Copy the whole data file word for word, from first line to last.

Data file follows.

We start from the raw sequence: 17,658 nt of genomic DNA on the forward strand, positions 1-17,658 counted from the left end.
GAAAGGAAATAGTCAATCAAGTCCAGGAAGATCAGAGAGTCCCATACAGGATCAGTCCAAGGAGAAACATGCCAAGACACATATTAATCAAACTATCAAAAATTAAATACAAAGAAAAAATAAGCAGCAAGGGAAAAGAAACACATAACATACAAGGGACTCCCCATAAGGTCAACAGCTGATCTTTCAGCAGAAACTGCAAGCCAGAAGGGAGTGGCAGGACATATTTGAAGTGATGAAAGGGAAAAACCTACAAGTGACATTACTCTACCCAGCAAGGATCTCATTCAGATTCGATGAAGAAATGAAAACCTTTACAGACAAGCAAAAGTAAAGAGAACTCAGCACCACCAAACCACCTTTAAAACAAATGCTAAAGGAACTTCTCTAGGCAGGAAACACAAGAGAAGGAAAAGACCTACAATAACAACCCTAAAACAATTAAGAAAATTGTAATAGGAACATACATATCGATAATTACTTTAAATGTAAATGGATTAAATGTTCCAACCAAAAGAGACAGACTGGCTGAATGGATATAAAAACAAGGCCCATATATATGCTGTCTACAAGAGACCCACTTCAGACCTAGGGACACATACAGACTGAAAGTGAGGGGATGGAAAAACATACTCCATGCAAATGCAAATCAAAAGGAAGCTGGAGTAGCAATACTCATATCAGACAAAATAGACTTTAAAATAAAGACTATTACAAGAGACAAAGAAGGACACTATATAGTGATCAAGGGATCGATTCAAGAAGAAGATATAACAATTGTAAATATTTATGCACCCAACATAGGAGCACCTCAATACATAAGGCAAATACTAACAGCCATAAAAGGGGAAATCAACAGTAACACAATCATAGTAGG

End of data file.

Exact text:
We start from the raw sequence: 17,658 nt of genomic DNA on the forward strand, positions 1-17,658 counted from the left end.
GAAAGGAAATAGTCAATCAAGTCCAGGAAGATCAGAGAGTCCCATACAGGATCAGTCCAAGGAGAAACATGCCAAGACACATATTAATCAAACTATCAAAAATTAAATACAAAGAAAAAATAAGCAGCAAGGGAAAAGAAACACATAACATACAAGGGACTCCCCATAAGGTCAACAGCTGATCTTTCAGCAGAAACTGCAAGCCAGAAGGGAGTGGCAGGACATATTTGAAGTGATGAAAGGGAAAAACCTACAAGTGACATTACTCTACCCAGCAAGGATCTCATTCAGATTCGATGAAGAAATGAAAACCTTTACAGACAAGCAAAAGTAAAGAGAACTCAGCACCACCAAACCACCTTTAAAACAAATGCTAAAGGAACTTCTCTAGGCAGGAAACACAAGAGAAGGAAAAGACCTACAATAACAACCCTAAAACAATTAAGAAAATTGTAATAGGAACATACATATCGATAATTACTTTAAATGTAAATGGATTAAATGTTCCAACCAAAAGAGACAGACTGGCTGAATGGATATAAAAACAAGGCCCATATATATGCTGTCTACAAGAGACCCACTTCAGACCTAGGGACACATACAGACTGAAAGTGAGGGGATGGAAAAACATACTCCATGCAAATGCAAATCAAAAGGAAGCTGGAGTAGCAATACTCATATCAGACAAAATAGACTTTAAAATAAAGACTATTACAAGAGACAAAGAAGGACACTATATAGTGATCAAGGGATCGATTCAAGAAGAAGATATAACAATTGTAAATATTTATGCACCCAACATAGGAGCACCTCAATACATAAGGCAAATACTAACAGCCATAAAAGGGGAAATCAACAGTAACACAATCATAGTAGG